Art historian Dr James Fox traces the momentous impact of the west’s contact with the peoples and cultures of the Pacific. It is a story of exploration, encounter and exploitation.
Part 1: Australia
James Fox tells the story of Australia’s indigenous culture, the oldest continuous culture anywhere in the world, and the disaster of its contact with the West. He traces how Aboriginal peoples were almost destroyed by the impact of European colonization, but held on to their art to survive, to flourish and ultimately, to share their culture with the world. James Fox begins by exploring the ancient rock art of Arnhem Land, Northern Australia, depicting fish and animals in an ‘x-ray’ style developed over 8000 years. The arrival of Captain Cook in Botany Bay, he argues, changed everything. Over the following centuries Aboriginal peoples were destroyed or marginalized as the new nation of Australia developed. Yet, in the 20th century, through works such as the watercolour landscapes of Albert Namatjira or the dot painting style of the Western desert, art has enabled Aboriginal people to re-imagine an Australia of their own.
Part 2: Polynesia
Continuing his exploration of the collision of the West and Pacific culture, James Fox explores how, ever since Captain Cook’s voyages 250 years ago, the West has created a myth of Polynesia as paradise and, in doing so, destroyed the riches of indigenous culture. He travels across the Pacific to uncover the sites and masterpieces of pre-contact Polynesian art, from the religious complex Taputapuatea on the island of Raiatea to the feathered ‘Ku’ heads from Hawaii, testament to the rich and sophisticated societies that once lived there. Yet, when Europeans encountered these cultures, waves of explorers, missionaries and colonisers destroyed what they didn’t understand and appropriated what was left. James Fox shows how, from Captain Cook’s time onward, these islands were re-imagined as a paradise with women available to be exploited.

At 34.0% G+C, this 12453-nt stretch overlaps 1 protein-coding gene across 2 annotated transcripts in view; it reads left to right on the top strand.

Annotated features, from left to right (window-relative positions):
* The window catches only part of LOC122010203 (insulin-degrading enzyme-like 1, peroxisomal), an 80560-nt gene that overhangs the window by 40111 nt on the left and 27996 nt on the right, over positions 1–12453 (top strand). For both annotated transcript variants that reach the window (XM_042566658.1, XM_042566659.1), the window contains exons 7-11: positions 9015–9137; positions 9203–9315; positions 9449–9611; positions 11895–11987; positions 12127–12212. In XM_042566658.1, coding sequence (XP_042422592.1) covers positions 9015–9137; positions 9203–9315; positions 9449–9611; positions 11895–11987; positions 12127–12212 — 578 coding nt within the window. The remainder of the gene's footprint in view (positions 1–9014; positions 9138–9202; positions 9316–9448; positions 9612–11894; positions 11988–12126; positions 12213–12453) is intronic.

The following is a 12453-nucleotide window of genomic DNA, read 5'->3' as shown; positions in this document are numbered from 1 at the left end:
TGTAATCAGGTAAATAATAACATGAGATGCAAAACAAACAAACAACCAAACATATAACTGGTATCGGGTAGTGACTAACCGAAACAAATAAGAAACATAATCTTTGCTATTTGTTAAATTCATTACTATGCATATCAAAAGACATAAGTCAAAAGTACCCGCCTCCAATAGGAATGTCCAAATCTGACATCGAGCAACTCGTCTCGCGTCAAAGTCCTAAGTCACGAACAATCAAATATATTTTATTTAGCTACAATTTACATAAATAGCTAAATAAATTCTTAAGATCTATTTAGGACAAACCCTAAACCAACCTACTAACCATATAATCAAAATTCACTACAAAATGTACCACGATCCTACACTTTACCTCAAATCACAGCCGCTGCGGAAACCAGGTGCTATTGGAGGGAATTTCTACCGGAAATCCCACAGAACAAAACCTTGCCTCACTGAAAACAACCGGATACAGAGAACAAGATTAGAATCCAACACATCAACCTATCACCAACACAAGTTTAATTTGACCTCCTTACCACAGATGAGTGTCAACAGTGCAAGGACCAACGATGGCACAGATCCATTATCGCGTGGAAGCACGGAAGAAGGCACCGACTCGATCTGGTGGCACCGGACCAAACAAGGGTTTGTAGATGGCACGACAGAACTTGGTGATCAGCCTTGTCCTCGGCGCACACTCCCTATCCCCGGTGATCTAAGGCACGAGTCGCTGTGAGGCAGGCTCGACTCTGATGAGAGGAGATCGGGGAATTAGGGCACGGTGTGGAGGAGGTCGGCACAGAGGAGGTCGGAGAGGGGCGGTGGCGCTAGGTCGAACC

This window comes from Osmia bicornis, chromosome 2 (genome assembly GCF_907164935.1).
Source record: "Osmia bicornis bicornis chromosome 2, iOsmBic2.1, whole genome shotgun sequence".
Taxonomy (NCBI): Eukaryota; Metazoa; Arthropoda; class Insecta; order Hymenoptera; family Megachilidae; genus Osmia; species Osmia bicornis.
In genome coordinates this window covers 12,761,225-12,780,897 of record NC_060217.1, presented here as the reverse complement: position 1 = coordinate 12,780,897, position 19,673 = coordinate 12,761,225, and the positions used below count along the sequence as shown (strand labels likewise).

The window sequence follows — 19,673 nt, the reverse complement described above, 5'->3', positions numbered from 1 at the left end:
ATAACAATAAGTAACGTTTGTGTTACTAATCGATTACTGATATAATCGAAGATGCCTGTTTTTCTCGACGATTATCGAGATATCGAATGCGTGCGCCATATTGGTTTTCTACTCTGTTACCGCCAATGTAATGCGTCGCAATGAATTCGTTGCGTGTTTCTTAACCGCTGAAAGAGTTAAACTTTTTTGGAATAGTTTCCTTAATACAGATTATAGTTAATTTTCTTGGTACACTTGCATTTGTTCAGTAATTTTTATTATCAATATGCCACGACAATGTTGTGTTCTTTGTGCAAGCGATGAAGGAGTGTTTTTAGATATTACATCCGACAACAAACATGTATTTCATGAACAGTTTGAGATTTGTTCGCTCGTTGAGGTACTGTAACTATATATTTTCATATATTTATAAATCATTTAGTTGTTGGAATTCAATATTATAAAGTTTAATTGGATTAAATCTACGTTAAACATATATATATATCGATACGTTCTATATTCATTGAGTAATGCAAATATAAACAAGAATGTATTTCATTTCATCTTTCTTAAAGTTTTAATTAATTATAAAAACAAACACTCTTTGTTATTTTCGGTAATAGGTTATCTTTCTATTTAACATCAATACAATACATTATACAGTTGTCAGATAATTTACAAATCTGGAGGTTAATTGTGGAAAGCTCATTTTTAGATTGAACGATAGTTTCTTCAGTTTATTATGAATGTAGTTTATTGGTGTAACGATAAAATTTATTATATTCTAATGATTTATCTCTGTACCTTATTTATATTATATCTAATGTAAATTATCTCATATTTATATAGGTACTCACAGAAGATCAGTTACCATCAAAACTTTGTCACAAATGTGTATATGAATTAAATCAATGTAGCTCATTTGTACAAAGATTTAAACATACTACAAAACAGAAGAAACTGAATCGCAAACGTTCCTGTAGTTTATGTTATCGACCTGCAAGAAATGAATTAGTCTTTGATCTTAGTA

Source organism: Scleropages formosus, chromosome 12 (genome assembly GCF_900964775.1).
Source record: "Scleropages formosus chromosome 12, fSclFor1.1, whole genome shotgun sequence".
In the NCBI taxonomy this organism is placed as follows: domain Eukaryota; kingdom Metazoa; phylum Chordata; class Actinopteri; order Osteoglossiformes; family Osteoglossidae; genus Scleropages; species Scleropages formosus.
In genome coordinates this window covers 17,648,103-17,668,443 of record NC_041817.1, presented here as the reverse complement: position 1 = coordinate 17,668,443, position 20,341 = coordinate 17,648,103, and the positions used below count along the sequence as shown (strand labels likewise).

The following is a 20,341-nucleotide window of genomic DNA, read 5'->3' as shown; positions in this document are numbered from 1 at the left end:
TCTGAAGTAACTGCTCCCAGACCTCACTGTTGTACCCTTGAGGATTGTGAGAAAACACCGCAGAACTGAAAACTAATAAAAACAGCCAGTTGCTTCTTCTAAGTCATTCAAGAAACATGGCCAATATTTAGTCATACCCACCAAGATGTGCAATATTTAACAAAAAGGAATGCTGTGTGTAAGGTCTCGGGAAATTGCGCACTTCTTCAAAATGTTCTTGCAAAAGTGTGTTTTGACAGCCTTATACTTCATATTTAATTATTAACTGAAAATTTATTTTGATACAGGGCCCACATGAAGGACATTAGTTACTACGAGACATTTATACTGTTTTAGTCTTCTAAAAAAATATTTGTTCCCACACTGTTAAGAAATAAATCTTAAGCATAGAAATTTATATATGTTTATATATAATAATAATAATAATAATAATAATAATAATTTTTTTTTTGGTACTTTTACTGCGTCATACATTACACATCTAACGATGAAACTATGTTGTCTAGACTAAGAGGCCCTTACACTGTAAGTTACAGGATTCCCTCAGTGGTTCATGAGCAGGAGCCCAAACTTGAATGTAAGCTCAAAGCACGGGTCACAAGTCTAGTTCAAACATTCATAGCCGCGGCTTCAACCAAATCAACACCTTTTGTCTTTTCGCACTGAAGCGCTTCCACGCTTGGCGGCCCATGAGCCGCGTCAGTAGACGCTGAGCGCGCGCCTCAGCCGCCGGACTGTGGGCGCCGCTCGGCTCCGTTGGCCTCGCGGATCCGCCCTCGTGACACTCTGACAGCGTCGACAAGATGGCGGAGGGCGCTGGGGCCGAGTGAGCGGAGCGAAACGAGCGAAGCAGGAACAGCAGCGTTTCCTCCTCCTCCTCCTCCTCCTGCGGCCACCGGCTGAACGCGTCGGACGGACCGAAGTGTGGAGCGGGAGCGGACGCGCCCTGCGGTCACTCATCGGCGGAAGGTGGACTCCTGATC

Part 3: New Zealand
Concluding the series on the clash between the West and Pacific peoples and cultures, James Fox explores how New Zealand’s indigenous Maori people resisted colonisation and marginalisation and maintained their distinctive culture, so much so that it is now an integral part of modern New Zealand.
He encounters some of the greatest works of Maori carving, from the exquisitely painted paddles given to Captain Cook, to works by one of the great masters of Maori art, Tene Waitere, and shows how, from the beginning of their encounters with Europeans, the Maori adapted outside influences, whether it was modern firearms or the new religion of Christianity and produced fascinating hybrid work that ranges from elaborately carved rifle butts to a Madonna and child statue adorned with the Ta Moko, the sacred Maori facial tattoo.
Today, James Fox finds Maori culture in the midst of a full-scale Renaissance, embraced not only by the Maori themselves but all New Zealanders.